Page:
Assasinate Your Fly Fishing Woes With These Tips!

Tuesday, 22 March 2022  |  Sarah
Early Season Fly Life

Staring out over a vast sheet of water during the opening weeks, you’d be forgiven for thinking little fly life exist when nothing stirs at the surface. 

This is especially the case if a cruel wind blows in cloud and rain.  However, if you care to take a close look there are signs of life.

Granted, much of the activity takes place subsurface, which principally involves bloodworms, alder nymphs, cased caddis and shrimps.

Before discussing these in detail it’s perhaps best we look at chironomids (buzzers) as the pupae of these actually ascend to the surface before hatching into the winged adult

Starting life as a bloodworm (larvae) that eventually transform into the pupa, buzzers are the staple diet of stillwater trout in spring.  It’s important then we have some pupa (buzzer) imitations, which are best presented on a floating line using a long(ish) leader of some 14ft or so.

Once buzzer pupae reach the surface they break through pupal shuck and emerge as a winged adult. 

This is an extremely vulnerable stage as they are easy pickings for Trout, especially on calms days when the surface tension is thicker.


It’s now that you’re most likely to see dimpling Trout when we have an opportunity to target rising fish using either:


Ensure that you fishing these static so they imitate nature.

As mentioned bloodworms are the larvae stage of chironomids that develop in silt on the lakebed. Whilst they burrow in mud, any currents that stir up the bottom dislodge them, which exposes them to Trout.  Obviously, when fishing bloodworm patterns the secret is to get them close to the lakebed, which usually involves using a long leader of 18-20ft or so. 

 

Alder nymphs are the larvae form of alder flies, which generally emerge in early April.  However, some weeks before emergence these inch long nymphs become active by crawling and swimming towards the shore to lever themselves out of their shuck like prison.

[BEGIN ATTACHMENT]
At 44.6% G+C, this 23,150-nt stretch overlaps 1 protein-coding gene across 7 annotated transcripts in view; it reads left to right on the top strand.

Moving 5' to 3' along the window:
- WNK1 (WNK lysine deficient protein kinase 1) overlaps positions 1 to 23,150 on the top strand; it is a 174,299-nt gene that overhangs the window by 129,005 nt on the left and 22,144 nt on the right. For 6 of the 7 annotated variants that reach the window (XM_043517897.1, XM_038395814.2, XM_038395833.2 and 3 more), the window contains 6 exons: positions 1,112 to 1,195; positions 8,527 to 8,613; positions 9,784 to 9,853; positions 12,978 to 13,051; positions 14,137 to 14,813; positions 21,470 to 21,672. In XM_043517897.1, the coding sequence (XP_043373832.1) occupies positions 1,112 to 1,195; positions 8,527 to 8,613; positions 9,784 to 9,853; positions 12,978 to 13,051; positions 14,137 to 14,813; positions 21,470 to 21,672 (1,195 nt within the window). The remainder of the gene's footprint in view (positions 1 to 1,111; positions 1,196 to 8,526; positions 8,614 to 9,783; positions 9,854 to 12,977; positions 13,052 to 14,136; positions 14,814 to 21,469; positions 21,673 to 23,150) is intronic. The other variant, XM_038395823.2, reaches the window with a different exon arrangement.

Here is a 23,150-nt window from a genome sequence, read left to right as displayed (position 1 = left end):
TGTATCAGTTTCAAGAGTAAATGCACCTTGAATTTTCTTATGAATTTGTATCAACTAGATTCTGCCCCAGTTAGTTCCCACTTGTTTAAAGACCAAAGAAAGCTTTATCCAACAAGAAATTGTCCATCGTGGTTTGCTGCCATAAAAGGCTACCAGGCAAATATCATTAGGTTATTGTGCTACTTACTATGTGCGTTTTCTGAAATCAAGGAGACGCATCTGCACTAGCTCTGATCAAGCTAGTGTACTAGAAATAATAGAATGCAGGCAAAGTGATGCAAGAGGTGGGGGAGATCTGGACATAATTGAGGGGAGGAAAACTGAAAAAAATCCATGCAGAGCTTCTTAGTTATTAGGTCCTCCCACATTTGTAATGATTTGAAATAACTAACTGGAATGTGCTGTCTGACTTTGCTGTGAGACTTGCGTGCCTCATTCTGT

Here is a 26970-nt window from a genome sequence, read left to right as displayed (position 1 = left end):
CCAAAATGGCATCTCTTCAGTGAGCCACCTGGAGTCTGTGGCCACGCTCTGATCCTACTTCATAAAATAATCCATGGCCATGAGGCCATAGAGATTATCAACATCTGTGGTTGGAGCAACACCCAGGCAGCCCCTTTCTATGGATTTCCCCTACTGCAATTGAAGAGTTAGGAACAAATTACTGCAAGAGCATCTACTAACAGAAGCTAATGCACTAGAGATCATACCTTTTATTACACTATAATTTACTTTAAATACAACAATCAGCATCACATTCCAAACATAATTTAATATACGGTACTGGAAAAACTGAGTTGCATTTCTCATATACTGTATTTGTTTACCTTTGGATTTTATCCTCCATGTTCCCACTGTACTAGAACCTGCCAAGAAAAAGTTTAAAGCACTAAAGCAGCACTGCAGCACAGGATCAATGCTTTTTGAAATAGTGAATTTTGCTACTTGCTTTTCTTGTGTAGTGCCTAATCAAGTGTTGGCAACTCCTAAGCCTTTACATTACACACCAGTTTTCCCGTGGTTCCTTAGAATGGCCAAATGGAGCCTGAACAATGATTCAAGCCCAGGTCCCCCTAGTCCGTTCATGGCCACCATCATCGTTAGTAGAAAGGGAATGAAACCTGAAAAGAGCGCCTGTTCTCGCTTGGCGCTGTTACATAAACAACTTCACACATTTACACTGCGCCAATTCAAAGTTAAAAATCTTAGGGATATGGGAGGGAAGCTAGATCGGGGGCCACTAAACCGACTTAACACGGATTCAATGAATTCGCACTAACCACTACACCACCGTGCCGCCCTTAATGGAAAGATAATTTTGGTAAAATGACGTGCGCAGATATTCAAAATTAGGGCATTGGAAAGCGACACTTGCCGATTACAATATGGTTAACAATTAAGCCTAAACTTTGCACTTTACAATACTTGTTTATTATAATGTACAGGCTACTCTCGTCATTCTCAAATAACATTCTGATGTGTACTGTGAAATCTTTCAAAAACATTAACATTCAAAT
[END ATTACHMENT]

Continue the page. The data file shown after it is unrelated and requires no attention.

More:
Often swimming in open water they’re vulnerable to Trout, making a large hare’s ear pattern deadly at such times.  A single fly fished on a 14ft leader using either a floating, or clear intermediate line will keep you in business.

 

Caddis larvae developing all winter provide spring Trout with a hearty mouthful. And given a cold snap, fish nearly turn exclusively to these crunchy titbits during the opening weeks.  In this case, you’ll need a couple of heavyweight patterns. 

It’s best to look for shallow bays now and use a floating line coupled with a long leader to present these as slowly as possible, as caddis larvae aren’t known for their speed.  Wind conditions allowing, look to a leader of some 18-20ft.

 

Being totally aquatic, freshwater shrimps spend their entire lives beneath the waves.  Because of this they’re potentially on the Trout’s menu 24/7 - 365!  When other fly life isn’t readily available, Trout rely on shrimps to keep them going.  Again, a brace of shrimps presented on a long leader is the order of the day.

 

Free Hatch Chart!  Yes Free!


Our hatch charts are full of wonderful rich information timed for the coming month, giving you time to prepare accordingly. 

They are offered free of charge to registered customers only as a thank you.

They offer a reference chart by way of a guide as to what should be hatching in normal weather conditions.

More information is below - please check the access instructions.

Accessing The Hatch Chart

  1. Go to www.theessentialfly.com
  2. FIRST login to your account using your own email address and personal account password
  3. From the main menu bar across the top of the screen look for the Hatch Chart link
  4. Hover over this link and from the sub menu that appears the relevant months Hatchchart link will appear
  5. Open up the hatch chart and use it to identify relevant flies for your UK trip be it river or stillwater anywhere in the UK!
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